The Ars Technica view I’m linking to here is fairly negative on LG’s new flagship, while the Verge review also linked below is a little more positive. Both note that this is really the first widely available flagship phone to go down the “much smaller bezels” route, but while the Verge review focuses on that fact, the Ars review suggests that it will quickly be overshadowed by the Samsung Galaxy S8. The fact that this phone is launching to the public a week after the Samsung event certainly doesn’t help – almost anyone considering it has to at least be thinking about the S8 as an alternative – but until reviews are out, writing off the G6 so quickly feels premature. At least some early indications suggest that there may be one or two concerns with the S8, though I’ll withhold judgment until more thorough reviews are out. Both of these G6 reviews, though, highlight some flaws, notably some odd design choices in the hardware (poorly rounded display corners, tricky home button/sensor placement and size) and counter-productive software customizations on top of stock Android. This definitely looks like a better phone than last year’s G5, but I’m not convinced it’s going to help LG have a much better year this year than last as a result. One more thing worth noting – it seems LG has a version it’s selling in Korea with an integrated DAC which dramatically improves audio quality, but that won’t be available in the US, an odd decision.
The first part of this article gives too much credence to Xiaomi’s CEO’s projections about its future growth, taking them as given even though Xiaomi has struggled to meet its targets for smartphone shipments and growth for the last several years. But the rest of the article is interesting for what it says about where Xiaomi’s focus will be geographically going forward. Importantly, whereas one of the biggest questions about Xiaomi in recent years has been when it would come to the US, it seems to be moving in the opposite direction, doubling down on emerging markets like India rather than pushing into more mature markets. That will limit both its overall addressable market and the average selling price of its phones, given the disposable incomes in those markets and its product focus there, so Xiaomi’s future certainly won’t look very much like the one it projected a number of years ago, as a premium Android-based alternative to the iPhone.
Facebook’s Building 8 working on camera, augmented reality, mind reading projects – Business Insider (Mar 20, 2017)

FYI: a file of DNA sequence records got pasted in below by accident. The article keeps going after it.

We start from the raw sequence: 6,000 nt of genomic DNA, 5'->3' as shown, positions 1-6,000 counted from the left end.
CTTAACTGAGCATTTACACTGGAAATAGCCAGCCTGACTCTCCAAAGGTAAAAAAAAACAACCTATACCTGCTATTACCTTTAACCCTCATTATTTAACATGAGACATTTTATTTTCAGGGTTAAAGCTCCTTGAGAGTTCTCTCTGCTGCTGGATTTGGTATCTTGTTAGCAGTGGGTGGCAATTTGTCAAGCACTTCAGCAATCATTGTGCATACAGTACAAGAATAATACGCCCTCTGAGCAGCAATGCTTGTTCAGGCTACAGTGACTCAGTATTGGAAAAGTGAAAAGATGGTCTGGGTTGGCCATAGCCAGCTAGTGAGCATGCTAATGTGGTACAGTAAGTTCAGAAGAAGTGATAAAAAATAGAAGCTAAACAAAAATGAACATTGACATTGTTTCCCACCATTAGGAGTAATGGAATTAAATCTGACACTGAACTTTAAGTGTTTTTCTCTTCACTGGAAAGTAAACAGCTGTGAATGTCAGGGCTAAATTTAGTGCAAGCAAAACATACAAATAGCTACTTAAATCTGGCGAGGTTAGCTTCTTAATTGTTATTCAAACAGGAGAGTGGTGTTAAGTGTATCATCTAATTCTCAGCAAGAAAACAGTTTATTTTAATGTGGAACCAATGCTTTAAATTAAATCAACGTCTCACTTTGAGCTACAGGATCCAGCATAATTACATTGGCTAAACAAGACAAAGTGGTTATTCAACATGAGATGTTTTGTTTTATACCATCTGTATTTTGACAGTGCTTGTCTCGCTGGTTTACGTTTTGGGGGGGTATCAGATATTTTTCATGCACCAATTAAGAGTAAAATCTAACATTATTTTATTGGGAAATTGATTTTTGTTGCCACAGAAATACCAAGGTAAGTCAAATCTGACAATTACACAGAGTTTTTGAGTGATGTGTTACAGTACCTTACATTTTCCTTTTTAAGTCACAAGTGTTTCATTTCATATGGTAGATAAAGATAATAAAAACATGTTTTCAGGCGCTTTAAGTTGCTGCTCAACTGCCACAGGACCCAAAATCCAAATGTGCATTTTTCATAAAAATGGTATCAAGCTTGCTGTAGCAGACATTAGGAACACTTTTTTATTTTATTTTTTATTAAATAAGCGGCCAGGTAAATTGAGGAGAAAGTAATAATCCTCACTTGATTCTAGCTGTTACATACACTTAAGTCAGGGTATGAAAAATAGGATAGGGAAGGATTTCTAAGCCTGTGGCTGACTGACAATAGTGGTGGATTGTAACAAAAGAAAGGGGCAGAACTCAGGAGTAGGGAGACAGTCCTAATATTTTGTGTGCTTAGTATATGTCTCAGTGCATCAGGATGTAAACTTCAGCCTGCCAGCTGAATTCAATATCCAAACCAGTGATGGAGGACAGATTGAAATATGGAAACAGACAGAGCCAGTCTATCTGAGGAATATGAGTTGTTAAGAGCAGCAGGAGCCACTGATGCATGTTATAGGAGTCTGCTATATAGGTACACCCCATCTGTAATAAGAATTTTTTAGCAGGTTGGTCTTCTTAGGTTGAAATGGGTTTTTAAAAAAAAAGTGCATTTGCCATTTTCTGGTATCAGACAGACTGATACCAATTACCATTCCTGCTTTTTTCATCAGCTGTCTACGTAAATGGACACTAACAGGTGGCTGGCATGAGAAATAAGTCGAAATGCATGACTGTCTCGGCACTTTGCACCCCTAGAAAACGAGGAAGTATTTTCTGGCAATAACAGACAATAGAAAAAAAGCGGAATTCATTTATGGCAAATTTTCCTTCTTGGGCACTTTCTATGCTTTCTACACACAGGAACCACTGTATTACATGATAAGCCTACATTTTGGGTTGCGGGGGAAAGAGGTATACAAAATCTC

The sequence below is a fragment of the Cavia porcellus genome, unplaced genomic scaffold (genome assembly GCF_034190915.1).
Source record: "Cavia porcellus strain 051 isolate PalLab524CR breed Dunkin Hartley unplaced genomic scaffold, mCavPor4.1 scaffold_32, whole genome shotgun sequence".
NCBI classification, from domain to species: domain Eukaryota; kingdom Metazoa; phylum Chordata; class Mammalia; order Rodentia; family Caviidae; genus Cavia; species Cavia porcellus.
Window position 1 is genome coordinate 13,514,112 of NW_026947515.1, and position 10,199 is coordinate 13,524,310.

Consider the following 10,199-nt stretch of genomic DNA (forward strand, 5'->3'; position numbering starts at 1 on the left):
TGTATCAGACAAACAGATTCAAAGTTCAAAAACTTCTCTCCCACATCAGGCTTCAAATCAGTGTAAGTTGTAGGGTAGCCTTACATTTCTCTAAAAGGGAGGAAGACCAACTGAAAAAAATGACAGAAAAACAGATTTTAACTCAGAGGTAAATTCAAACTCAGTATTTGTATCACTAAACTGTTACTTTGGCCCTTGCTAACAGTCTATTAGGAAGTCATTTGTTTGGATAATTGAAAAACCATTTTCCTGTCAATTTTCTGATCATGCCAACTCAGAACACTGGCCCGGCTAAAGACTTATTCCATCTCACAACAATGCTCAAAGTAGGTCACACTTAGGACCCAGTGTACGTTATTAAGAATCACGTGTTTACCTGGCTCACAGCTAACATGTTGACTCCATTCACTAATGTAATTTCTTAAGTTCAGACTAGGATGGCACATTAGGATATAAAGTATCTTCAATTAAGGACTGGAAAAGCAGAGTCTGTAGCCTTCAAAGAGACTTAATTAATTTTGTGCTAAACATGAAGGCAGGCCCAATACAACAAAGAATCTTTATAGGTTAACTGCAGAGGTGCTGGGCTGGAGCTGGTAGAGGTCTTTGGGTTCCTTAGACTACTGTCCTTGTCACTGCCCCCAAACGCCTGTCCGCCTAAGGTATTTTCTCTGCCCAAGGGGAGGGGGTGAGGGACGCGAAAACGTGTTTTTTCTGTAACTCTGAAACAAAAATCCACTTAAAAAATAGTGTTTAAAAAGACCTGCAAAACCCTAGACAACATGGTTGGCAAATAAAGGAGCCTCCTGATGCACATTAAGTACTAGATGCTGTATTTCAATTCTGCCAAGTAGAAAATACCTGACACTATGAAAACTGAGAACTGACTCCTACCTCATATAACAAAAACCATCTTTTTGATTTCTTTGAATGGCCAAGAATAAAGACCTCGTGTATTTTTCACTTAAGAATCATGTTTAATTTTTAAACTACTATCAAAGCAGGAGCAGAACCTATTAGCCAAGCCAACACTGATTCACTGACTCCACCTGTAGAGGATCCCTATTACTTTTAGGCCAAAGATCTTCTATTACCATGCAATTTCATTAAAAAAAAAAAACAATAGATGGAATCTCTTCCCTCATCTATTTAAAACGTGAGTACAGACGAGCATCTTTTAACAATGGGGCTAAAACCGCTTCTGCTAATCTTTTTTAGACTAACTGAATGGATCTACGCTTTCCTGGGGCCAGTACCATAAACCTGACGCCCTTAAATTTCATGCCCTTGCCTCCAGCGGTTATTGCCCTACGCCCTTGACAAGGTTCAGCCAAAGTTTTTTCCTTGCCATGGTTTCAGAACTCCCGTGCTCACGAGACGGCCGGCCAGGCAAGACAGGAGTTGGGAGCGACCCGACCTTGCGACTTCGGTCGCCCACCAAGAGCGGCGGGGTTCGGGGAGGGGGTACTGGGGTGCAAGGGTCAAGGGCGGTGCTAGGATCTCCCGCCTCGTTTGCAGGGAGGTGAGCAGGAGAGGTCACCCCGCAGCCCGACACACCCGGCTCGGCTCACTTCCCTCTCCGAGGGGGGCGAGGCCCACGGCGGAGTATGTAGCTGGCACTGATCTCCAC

This is an interesting roundup of signals about what Facebook is working on in its advanced hardware projects group, which is named Building 8. The most interesting part of the article in some ways is that Facebook might show off some of this stuff at its F8 developer conference next month, which I’ll be attending. The whole point of a division like this, though, is to try to do hard things, which means many of their efforts will fail, and ultimately even many of those which succeed might not be built by Facebook. Though Facebook does now have an explicit hardware product arm in Oculus, it just doesn’t strike me as a company well placed to make a big hardware push, so I’d expect a lot of what this group develops to be proofs of concept and prototypes, with the technology open sourced, spun off, or otherwise made available to other organizations to build and market. There will be some exceptions that end up being built into things like Oculus, but I suspect – as with Google’s similar ATAP group – we won’t see many actual Facebook hardware products come out of Building 8.
via Business Insider
GoPro today both reiterated its revenue guidance for Q1 and announced fairly significant cost cuts including layoffs in an attempt to get back to profitability after five straight quarters of net losses. It will eliminate 270 current and planned positions, which equate to roughly 17% of its headcount at the end of Q4, and says full year operating expenses will be $582 million, which compares to $835 million in 2016 and $618 million in 2015, so a fairly significant cut. The fact that it still expects to hit the same revenue numbers makes me wonder what those people were doing that they can be so easily dismissed without impacting revenue growth. Operating expenses are weighted towards R&D and sales and marketing costs, so the cuts will likely hit hardest in those two areas, one of which would likely impact longer term sales while the other would be likelier to hit short term sales. So color me skeptical that GoPro can make these cuts and still hit its revenue numbers for the year, although investors clearly feel differently (the stock is up over 8% after hours).